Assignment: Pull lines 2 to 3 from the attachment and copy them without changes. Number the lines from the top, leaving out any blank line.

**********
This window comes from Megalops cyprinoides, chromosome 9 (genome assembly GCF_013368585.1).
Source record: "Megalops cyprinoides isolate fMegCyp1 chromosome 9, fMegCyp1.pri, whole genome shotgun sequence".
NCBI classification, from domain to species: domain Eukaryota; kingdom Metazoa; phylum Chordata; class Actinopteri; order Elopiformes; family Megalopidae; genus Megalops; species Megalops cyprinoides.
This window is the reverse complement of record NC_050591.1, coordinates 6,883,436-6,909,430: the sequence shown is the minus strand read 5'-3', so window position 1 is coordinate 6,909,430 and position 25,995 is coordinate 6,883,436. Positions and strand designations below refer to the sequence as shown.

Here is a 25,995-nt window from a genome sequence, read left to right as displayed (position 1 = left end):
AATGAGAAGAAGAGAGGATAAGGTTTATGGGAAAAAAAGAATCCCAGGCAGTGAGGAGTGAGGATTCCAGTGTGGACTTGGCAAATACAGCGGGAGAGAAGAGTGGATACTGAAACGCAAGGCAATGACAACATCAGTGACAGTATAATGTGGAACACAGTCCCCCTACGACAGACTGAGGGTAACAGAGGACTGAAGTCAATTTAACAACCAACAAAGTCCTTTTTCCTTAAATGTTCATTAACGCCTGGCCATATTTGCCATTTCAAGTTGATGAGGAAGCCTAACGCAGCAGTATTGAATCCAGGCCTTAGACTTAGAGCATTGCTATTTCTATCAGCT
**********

Source record: "Megalops cyprinoides isolate fMegCyp1 chromosome 9, fMegCyp1.pri, whole genome shotgun sequence".
NCBI classification, from domain to species: domain Eukaryota; kingdom Metazoa; phylum Chordata; class Actinopteri; order Elopiformes; family Megalopidae; genus Megalops; species Megalops cyprinoides.